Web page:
More of the same in Toronto

All the same in Toronto


Dissatisfied with the team's performance during a strenuous trip to the West Coast in July, Blue Jays management put the dunce cap on their manager, Charlie Montoyo. 

With a record of 46 wins and 42 loss and the tumble in the standings, Montoyo was shown the way out. However, we cannot attribute all the blame to him. The small Blue Jays general was simply abandoned by his general manager, Ross Atkins, who did not provide him with the necessary ammunition. 

The team guides have been entrusted on an interim basis to John Schneider. Each time there is a change at the helm of a team, we observe as if by miracle a renewal of life. The Jays went on an 8-1 streak, one of the best in major league baseball after the appointment of a new coach.

During this period, the Blue Jays were unrecognizable. Goal thefts were numerous, the short and strike was a strategy used and the smiles returned to the dugout.

But as the saying goes, “drive out the natural and it comes galloping back”. After the loss to the Orioles on Monday night, Toronto is posting a lackluster 15-11 record since the arrival of their new manager. 

Yes, Atkins made some acquisitions. He got his hands on pitchers Anthony Bass, Zach Pop and Mitch White. But a team cannot aspire to great honors with such gunners. On offense, there is the arrival of the versatile Whit Merrifield. Then the Jays gave Jackie Bradley Jr. a uniform. Despite these acquisitions, the record is not much better with a record of 4-8.

Obviously, whether with Montoyo or Schneider, nothing changes in the Queen City.

Yankees star Aaron Judge

Ohtani or Judge?

The debate for the most valuable player in the American League continues. Some pundits have already checked off the name of Los Angeles Angels wonder Shohei Ohtani on their ballot. Other insiders, especially in the East, have eyes only for the hulking and intimidating Aaron Judge for the Yankees. 

Since hitting 117  innings pitched, the Japanese pitcher is eligible to be among the leaders in major league baseball. His 165 strikeouts on three strikes put him in a tie for fifth, his 2.69 ERA is 11th best in baseball and sixth in the American.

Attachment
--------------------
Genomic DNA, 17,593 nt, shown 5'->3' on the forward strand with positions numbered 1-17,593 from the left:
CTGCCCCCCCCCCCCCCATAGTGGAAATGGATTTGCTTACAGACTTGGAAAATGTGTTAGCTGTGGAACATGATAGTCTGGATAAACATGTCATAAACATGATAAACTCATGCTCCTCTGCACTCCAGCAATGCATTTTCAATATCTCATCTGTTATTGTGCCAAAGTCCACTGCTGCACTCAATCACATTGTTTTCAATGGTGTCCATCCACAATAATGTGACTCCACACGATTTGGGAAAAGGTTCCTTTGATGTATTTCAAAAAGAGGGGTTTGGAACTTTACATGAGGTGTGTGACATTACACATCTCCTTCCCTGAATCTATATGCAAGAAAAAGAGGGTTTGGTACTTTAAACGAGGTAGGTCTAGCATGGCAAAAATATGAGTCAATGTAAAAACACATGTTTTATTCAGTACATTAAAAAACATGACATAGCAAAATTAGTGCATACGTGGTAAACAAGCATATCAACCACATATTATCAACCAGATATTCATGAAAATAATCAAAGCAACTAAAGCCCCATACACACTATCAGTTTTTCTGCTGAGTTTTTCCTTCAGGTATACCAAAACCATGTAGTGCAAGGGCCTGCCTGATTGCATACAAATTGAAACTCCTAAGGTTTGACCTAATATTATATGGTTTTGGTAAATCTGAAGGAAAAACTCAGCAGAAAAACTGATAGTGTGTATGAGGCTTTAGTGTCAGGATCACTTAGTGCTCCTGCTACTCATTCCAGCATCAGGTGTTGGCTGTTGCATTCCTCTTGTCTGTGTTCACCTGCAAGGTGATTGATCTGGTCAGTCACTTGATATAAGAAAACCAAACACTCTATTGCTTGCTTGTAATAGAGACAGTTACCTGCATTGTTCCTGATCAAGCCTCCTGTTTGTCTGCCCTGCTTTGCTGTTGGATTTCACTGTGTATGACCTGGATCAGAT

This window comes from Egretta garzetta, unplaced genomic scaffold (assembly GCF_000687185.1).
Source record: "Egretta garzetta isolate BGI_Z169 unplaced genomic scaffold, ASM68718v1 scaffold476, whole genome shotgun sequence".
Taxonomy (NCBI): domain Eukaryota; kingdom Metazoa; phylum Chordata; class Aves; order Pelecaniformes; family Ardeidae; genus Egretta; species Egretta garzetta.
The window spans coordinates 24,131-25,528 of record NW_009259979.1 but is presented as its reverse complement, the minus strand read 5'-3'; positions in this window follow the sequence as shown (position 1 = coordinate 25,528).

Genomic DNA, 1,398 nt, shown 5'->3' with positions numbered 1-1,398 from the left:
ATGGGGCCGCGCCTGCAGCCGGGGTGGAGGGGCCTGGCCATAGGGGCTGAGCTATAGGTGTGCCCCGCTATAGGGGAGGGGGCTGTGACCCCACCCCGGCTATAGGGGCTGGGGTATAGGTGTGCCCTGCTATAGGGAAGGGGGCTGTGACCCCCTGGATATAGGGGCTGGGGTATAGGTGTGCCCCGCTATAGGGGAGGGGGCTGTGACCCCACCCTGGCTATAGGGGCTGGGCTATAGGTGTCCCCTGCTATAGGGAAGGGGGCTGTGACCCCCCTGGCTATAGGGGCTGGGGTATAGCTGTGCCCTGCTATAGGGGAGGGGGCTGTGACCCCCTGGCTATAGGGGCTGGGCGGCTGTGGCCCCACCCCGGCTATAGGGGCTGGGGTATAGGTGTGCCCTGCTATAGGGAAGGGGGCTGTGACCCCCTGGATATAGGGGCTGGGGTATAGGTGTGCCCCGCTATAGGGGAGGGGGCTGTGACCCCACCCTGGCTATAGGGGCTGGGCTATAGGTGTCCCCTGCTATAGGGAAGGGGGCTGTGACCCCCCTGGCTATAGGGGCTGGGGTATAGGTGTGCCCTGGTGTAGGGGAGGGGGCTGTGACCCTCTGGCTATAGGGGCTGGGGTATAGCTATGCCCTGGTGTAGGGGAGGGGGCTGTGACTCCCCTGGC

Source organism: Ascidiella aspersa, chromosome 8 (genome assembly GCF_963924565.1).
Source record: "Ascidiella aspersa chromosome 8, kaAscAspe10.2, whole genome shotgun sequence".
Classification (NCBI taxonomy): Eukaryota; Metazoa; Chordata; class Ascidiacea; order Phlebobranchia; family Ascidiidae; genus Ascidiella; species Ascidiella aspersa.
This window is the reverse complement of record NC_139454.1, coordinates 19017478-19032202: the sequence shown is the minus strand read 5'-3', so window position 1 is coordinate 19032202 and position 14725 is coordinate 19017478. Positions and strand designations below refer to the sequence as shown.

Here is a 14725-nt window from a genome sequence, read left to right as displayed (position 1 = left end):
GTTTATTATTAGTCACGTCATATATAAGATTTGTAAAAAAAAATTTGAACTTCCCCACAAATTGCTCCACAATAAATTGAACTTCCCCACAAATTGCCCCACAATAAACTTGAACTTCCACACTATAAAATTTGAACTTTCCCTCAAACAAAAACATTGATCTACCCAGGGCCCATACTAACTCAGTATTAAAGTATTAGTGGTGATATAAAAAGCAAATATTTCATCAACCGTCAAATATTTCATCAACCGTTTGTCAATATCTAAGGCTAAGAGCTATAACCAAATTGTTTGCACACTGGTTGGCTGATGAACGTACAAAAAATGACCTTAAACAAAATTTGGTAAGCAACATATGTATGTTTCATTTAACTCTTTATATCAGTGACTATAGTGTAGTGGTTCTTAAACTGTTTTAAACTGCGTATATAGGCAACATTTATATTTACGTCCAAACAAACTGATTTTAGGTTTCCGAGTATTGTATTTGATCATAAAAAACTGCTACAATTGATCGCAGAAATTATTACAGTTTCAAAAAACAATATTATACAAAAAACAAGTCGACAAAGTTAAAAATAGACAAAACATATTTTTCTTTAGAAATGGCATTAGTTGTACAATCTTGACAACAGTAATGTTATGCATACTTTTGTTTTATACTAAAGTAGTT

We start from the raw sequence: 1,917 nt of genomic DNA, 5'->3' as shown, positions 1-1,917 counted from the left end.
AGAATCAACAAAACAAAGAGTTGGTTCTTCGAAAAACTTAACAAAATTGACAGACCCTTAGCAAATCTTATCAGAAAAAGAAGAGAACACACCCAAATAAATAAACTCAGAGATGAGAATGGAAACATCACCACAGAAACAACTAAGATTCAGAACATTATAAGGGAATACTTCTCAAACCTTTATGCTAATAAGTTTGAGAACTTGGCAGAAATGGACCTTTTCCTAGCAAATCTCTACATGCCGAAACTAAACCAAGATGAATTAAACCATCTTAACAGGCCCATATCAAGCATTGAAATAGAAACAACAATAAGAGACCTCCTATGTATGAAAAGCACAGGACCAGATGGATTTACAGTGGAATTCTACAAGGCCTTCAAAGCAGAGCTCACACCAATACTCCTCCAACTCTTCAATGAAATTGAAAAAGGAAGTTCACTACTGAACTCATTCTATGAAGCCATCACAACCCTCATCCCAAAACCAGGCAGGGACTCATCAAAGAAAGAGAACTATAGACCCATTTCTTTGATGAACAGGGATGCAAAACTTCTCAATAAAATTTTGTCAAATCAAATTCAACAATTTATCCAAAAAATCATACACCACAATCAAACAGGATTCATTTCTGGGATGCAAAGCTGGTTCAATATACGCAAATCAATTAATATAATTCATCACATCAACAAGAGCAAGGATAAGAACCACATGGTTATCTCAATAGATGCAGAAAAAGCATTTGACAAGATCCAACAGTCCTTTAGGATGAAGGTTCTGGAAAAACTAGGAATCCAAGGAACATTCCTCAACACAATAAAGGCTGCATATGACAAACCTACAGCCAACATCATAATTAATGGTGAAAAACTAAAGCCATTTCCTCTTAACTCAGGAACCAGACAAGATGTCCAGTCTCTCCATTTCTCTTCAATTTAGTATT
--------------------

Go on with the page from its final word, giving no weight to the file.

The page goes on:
< p>At bat, the 28-year-old is nothing short of phenomenal. He ranks sixth with 28 home runs in the American League. His brilliance both on the mound and at bat ranks him among the best players in major league baseball. In the same mold as the legendary and immortal Babe Ruth, who shone on the mound and demolished opposing pitchers on strike. Without hesitation, I consider him the best player I have seen in action without necessarily being the best hitter or pitcher of all time. 

The power of “&nbsp ;Judge”

In the Big Apple, there is Aaron Judge. A true Bronx Bomber with 48 guns and 100 RBI. It symbolizes excellence in the striped Yankees uniform.

His home run production is compared to Roger Maris (61) and Babe Ruth (60) in the same season. The three patrolled right field and took advantage of the close fence in that corner of Yankee Stadium to get the ball out of bounds.

The Score To Beat

The “Judge” recently said Barry Bonds' 73 home runs in a season in 2001 was the mark to beat. I'm sure it would especially make him feel good to eclipse the brands of Roger Maris and Babe Ruth in a single campaign in the first place.

Ask yourself: Ohtani or Judge?< /p>

Will decision makers still favor a player's individual record instead of the impact he has within his formation? Individually, no one can beat Shohei Ohtani, even if the Angels don't make the playoffs.

The Yankees, without Aaron Judge, wouldn't make the playoffs. 

Which is your choice?

Similar to the same in Toronto